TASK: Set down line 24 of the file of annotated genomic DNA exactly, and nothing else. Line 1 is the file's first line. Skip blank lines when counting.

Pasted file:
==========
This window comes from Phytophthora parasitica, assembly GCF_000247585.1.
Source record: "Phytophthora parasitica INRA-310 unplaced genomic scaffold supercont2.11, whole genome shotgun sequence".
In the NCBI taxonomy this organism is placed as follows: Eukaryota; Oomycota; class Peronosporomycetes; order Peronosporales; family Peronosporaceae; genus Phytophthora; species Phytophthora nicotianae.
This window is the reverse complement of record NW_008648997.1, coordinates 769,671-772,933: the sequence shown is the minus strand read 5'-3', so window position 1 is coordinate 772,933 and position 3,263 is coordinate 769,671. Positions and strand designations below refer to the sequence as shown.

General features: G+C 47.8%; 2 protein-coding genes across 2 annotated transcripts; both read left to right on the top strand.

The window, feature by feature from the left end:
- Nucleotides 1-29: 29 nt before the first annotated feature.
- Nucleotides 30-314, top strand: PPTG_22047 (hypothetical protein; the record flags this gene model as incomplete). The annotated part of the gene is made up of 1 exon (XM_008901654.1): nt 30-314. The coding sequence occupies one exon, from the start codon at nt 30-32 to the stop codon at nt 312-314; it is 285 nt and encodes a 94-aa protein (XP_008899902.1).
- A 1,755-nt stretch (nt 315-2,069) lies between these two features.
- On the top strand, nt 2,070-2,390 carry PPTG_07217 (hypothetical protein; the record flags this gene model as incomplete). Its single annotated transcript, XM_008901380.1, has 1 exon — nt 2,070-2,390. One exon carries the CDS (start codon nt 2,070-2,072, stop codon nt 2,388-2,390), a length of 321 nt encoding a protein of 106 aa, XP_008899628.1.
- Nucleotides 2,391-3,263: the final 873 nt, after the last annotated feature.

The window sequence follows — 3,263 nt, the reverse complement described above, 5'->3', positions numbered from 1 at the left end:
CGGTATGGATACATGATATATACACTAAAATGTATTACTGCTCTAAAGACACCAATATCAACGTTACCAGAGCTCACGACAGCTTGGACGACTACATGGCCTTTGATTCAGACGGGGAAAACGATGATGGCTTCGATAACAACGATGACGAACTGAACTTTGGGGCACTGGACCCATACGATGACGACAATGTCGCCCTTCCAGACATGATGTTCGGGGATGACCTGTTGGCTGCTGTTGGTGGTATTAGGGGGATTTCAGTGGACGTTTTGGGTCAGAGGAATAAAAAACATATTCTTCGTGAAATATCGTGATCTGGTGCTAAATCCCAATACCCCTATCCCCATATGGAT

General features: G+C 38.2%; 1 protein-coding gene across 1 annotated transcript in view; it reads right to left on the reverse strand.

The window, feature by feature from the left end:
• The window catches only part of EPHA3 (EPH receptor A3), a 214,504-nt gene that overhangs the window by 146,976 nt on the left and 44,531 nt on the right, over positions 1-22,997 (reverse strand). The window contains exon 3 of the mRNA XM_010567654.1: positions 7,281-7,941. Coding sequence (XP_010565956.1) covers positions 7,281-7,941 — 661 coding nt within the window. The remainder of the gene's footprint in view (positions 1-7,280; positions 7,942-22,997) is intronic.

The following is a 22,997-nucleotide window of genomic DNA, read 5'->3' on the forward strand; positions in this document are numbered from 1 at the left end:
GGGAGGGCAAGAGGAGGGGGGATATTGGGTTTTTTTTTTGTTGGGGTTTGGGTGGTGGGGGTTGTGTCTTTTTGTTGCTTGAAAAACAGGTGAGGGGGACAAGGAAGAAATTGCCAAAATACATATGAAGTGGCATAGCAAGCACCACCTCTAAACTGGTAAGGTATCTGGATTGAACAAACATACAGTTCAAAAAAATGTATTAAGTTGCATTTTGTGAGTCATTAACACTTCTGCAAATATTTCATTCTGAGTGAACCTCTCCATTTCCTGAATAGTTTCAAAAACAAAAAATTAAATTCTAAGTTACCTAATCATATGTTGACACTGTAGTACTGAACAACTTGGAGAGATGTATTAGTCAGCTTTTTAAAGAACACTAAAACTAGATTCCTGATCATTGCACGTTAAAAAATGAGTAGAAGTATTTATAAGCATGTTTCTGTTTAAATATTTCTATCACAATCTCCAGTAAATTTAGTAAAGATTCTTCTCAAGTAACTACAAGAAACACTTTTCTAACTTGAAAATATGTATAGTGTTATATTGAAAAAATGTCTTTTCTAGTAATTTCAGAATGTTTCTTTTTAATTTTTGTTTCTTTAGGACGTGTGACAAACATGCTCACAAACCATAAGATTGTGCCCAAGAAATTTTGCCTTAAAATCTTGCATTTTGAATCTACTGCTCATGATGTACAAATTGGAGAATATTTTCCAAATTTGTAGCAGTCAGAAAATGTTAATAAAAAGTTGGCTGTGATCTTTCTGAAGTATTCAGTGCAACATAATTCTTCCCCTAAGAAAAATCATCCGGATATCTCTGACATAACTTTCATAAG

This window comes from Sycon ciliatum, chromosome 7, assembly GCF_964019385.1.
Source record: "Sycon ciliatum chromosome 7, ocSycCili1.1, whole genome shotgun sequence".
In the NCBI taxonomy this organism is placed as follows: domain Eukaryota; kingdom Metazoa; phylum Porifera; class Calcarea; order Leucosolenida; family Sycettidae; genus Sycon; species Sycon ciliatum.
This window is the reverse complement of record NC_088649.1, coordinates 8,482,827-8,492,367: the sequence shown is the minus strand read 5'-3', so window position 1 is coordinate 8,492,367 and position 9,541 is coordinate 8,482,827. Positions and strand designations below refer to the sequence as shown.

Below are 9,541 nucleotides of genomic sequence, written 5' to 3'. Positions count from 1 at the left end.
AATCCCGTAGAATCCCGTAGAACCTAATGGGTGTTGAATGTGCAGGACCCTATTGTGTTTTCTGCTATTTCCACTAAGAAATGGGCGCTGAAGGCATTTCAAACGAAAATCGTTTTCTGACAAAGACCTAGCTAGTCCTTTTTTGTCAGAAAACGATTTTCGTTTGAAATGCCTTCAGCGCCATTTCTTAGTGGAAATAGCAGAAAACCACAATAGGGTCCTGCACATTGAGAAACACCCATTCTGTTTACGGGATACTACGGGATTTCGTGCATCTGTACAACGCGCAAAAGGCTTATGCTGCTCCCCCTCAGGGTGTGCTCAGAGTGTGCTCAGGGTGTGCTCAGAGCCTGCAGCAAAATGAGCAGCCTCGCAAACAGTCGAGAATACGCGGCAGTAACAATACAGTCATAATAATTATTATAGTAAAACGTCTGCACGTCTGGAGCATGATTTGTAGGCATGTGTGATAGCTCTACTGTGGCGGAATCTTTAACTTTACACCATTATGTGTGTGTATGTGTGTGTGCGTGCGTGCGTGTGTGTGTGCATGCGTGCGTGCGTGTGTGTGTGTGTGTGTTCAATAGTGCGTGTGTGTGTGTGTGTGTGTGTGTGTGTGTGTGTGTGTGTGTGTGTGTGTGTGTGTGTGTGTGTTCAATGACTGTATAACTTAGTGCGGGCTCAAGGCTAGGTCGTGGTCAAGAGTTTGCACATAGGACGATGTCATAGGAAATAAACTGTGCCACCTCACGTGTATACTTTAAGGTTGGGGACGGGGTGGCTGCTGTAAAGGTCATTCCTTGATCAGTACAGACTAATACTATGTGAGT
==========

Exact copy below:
AATCCCGTAGAATCCCGTAGAACCTAATGGGTGTTGAATGTGCAGGACCCTATTGTGTTTTCTGCTATTTCCACTAAGAAATGGGCGCTGAAGGCATTTCAAACGAAAATCGTTTTCTGACAAAGACCTAGCTAGTCCTTTTTTGTCAGAAAACGATTTTCGTTTGAAATGCCTTCAGCGCCATTTCTTAGTGGAAATAGCAGAAAACCACAATAGGGTCCTGCACATTGAGAAACACCCATTCTGTTTACGGGATACTACGGGATTTCGTGCATCTGTACAACGCGCAAAAGGCTTATGCTGCTCCCCCTCAGGGTGTGCTCAGAGTGTGCTCAGGGTGTGCTCAGAGCCTGCAGCAAAATGAGCAGCCTCGCAAACAGTCGAGAATACGCGGCAGTAACAATACAGTCATAATAATTATTATAGTAAAACGTCTGCACGTCTGGAGCATGATTTGTAGGCATGTGTGATAGCTCTACTGTGGCGGAATCTTTAACTTTACACCATTATGTGTGTGTATGTGTGTGTGCGTGCGTGCGTGTGTGTGTGCATGCGTGCGTGCGTGTGTGTGTGTGTGTGTTCAATAGTGCGTGTGTGTGTGTGTGTGTGTGTGTGTGTGTGTGTGTGTGTGTGTGTGTGTGTGTGTGTGTGTGTTCAATGACTGTATAACTTAGTGCGGGCTCAAGGCTAGGTCGTGGTCAAGAGTTTGCACATAGGACGATGTCATAGGAAATAAACTGTGCCACCTCACGTGTATACTTTAAGGTTGGGGACGGGGTGGCTGCTGTAAAGGTCATTCCTTGATCAGTACAGACTAATACTATGTGAGT